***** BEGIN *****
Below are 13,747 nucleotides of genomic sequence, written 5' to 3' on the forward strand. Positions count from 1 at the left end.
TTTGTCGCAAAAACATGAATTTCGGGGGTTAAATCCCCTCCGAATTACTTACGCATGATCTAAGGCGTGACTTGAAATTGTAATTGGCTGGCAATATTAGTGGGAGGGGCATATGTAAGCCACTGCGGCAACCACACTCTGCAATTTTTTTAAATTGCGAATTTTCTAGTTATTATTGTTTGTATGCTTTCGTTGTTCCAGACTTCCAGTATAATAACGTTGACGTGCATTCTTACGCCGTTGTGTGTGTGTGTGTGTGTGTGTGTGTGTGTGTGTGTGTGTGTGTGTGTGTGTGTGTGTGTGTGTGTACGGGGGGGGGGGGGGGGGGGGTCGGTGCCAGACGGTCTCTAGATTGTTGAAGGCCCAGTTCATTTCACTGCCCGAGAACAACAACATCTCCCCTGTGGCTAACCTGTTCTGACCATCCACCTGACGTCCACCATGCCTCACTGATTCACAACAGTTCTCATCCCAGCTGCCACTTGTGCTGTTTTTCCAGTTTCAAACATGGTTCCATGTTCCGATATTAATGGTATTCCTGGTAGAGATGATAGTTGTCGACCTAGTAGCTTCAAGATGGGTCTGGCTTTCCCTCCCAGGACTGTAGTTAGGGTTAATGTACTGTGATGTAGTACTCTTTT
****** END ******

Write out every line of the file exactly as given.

Below are 13,747 nucleotides of genomic sequence, written 5' to 3' on the forward strand. Positions count from 1 at the left end.
TTTGTCGCAAAAACATGAATTTCGGGGGTTAAATCCCCTCCGAATTACTTACGCATGATCTAAGGCGTGACTTGAAATTGTAATTGGCTGGCAATATTAGTGGGAGGGGCATATGTAAGCCACTGCGGCAACCACACTCTGCAATTTTTTTAAATTGCGAATTTTCTAGTTATTATTGTTTGTATGCTTTCGTTGTTCCAGACTTCCAGTATAATAACGTTGACGTGCATTCTTACGCCGTTGTGTGTGTGTGTGTGTGTGTGTGTGTGTGTGTGTGTGTGTGTGTGTGTGTGTGTGTGTGTGTGTGTACGGGGGGGGGGGGGGGGGGGGTCGGTGCCAGACGGTCTCTAGATTGTTGAAGGCCCAGTTCATTTCACTGCCCGAGAACAACAACATCTCCCCTGTGGCTAACCTGTTCTGACCATCCACCTGACGTCCACCATGCCTCACTGATTCACAACAGTTCTCATCCCAGCTGCCACTTGTGCTGTTTTTCCAGTTTCAAACATGGTTCCATGTTCCGATATTAATGGTATTCCTGGTAGAGATGATAGTTGTCGACCTAGTAGCTTCAAGATGGGTCTGGCTTTCCCTCCCAGGACTGTAGTTAGGGTTAATGTACTGTGATGTAGTACTCTTTT